Further down, we can see that version 61 is a security release. The three asterisks mark the currently installed version, which is not found in any currently defined repository.

When multiple versions of a package are available for installation, as above, Debian allows packages to be “pinned” to a given version (or source). For example, we can ensure that Chromium remains at the current version by putting the following in the /etc/apt/preferences file:

Package: chromium
Pin: version 57.0.2987.98-1~deb8u1
Pin-Priority: 600

We can use apt-cache policy to confirm that the preferences file is having the desired effect:

$ apt-cache policy chromium
  Installed: 57.0.2987.98-1~deb8u1
  Candidate: 57.0.2987.98-1~deb8u1
  Version table:
     61.0.3163.100-1~deb9u1 500
        500 http://security.debian.org stretch/updates/main amd64 Packages
 *** 57.0.2987.98-1~deb8u1 600
        100 /var/lib/dpkg/status

apt-cache search

The apt-cache search command will search package names and, by default, descriptions for the regular expression passed on the command line. Here we search for all of the words ‘directory’, ‘tree’ and ‘color’ or ‘colour’:

$ apt-cache search directory tree colou?r
dirdiff - Display and merge changes between two directory trees
libgtkextra-3.0 - useful set of widgets for creating GUI's for GTK+
knews - Graphical threaded news reader
texlive-latex-extra - TeX Live: LaTeX additional packages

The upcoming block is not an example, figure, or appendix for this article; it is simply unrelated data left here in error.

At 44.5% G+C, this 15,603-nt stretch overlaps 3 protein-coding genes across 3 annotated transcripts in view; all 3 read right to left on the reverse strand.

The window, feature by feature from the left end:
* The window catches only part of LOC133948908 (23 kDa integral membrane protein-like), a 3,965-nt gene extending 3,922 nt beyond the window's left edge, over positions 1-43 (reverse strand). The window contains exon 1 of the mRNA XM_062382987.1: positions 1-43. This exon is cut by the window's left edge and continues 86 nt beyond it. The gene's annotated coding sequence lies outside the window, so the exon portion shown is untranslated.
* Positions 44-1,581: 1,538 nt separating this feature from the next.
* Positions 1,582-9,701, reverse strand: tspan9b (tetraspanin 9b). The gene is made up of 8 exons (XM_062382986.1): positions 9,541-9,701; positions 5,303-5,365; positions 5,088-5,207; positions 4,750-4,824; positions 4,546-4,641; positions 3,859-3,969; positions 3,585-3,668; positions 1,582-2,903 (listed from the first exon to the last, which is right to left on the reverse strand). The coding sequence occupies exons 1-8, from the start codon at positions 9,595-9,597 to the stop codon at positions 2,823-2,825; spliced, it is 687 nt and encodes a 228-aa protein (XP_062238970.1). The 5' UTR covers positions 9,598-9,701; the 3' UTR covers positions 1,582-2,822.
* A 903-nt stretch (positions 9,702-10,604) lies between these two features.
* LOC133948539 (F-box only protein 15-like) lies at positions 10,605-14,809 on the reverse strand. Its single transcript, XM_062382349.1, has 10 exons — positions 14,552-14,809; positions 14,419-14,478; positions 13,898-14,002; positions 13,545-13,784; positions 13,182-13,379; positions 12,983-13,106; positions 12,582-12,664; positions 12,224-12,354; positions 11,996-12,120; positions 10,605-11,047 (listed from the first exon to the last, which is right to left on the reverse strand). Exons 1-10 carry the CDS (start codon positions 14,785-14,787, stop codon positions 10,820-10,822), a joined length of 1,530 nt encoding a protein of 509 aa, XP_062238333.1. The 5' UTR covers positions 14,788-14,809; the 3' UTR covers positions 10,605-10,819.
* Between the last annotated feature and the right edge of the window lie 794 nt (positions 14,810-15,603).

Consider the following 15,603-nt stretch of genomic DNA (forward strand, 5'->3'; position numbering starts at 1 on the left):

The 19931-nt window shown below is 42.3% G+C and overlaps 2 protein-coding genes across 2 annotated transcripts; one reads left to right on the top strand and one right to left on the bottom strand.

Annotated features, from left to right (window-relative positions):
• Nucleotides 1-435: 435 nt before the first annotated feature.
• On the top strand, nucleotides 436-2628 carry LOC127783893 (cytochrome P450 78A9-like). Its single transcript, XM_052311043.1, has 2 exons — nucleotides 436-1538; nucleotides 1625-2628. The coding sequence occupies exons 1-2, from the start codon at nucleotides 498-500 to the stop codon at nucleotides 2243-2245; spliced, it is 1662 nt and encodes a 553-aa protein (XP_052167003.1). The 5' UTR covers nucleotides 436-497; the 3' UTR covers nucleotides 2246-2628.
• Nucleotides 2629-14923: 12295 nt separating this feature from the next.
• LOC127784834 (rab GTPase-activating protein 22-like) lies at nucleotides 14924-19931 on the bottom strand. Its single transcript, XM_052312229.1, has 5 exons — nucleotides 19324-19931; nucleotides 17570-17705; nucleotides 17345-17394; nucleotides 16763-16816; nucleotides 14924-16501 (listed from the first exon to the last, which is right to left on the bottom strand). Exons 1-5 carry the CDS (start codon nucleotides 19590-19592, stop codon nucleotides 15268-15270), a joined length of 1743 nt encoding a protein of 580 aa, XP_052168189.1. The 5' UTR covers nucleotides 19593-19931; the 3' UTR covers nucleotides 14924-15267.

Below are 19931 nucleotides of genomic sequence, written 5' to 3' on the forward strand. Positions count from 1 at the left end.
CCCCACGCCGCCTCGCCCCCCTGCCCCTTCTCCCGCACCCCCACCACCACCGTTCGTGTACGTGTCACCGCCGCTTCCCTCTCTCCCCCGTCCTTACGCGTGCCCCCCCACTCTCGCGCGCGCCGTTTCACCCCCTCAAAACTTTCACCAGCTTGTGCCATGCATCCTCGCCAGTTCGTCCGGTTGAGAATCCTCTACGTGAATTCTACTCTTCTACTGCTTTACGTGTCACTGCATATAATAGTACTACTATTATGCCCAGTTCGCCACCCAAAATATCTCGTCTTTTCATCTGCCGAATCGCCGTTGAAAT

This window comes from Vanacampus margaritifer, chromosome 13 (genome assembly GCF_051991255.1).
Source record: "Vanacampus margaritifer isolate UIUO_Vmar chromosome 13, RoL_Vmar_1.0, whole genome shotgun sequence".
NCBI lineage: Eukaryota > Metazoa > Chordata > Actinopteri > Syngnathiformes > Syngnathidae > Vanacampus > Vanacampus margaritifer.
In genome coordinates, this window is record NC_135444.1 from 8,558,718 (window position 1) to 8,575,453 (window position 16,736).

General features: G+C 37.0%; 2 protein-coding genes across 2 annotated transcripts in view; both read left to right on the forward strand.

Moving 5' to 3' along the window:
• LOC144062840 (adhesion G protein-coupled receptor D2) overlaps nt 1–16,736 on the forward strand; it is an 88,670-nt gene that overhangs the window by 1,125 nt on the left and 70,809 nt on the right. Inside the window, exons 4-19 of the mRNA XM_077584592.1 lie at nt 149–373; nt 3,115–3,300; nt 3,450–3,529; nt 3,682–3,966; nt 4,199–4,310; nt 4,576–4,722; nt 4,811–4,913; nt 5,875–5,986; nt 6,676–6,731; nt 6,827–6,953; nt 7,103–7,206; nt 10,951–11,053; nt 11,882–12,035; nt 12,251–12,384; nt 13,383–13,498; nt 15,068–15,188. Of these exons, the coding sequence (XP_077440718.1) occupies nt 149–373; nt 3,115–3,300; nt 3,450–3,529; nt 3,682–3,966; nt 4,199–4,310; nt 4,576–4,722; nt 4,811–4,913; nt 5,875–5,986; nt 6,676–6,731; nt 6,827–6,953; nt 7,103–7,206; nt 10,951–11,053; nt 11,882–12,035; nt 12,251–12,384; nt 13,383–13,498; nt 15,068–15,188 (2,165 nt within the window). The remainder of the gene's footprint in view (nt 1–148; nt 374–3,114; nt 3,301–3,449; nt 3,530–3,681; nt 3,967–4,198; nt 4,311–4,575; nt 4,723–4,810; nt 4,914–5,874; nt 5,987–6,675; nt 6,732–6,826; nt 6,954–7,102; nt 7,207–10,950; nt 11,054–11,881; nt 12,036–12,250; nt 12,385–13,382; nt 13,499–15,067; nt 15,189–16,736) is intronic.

tree - displays an indented directory tree, in color
vfu - A versatile text-based filemanager
basilisk2 - 68k Macintosh emulator

apt-cache stats

The apt-cache search command simply lists package cache stats. Here’s beginning of the output:

$ apt-cache stats
Total package names: 67236 (1,345 k)
Total package structures: 67263 (2,960 k)
  Normal packages: 51809
  Pure virtual packages: 536
  Single virtual packages: 5749
  Mixed virtual packages: 591
  Missing: 8578
Total distinct versions: 54280 (4,342 k)
Total distinct descriptions: 106424 (2,554 k)
Total dependencies: 343831/91632 (8,343 k)
Total ver/file relations: 57486 (1,380 k)
Total Desc/File relations: 40888 (981 k)
Total Provides mappings: 9733 (234 k)
Total globbed strings: 152535 (3,278 k)
Total slack space: 22.1 k
Total space accounted for: 25.8 M


From Debian Stretch (9), some of the functionality of apt-cache is also provided by the apt command, so for example:

$ apt policy vim
  Installed: 2:8.0.0197-4
  Candidate: 2:8.0.0197-4+deb9u1
  Version table:
     2:8.0.0197-4+deb9u1 500
        500 http://mirror.tiger-computing.wbp/debian stretch/main amd64 Packages
 *** 2:8.0.0197-4 100
        100 /var/lib/dpkg/status

As always, the man page holds the details of all the commands and switches. For me, the apt-cache policy command is probably the most useful apt-cache command, but the others have their place too.

Could This Linux Tip Be Improved?

Let us know in the comments below.

Leave a Reply

Your email address will not be published. Required fields are marked *

Secure. Reliable. Scalable.

If that doesn't describe your current Linux systems, check out our FREE Linux Survival Guide to help you get your systems up to scratch today!
  • This field is for validation purposes and should be left unchanged.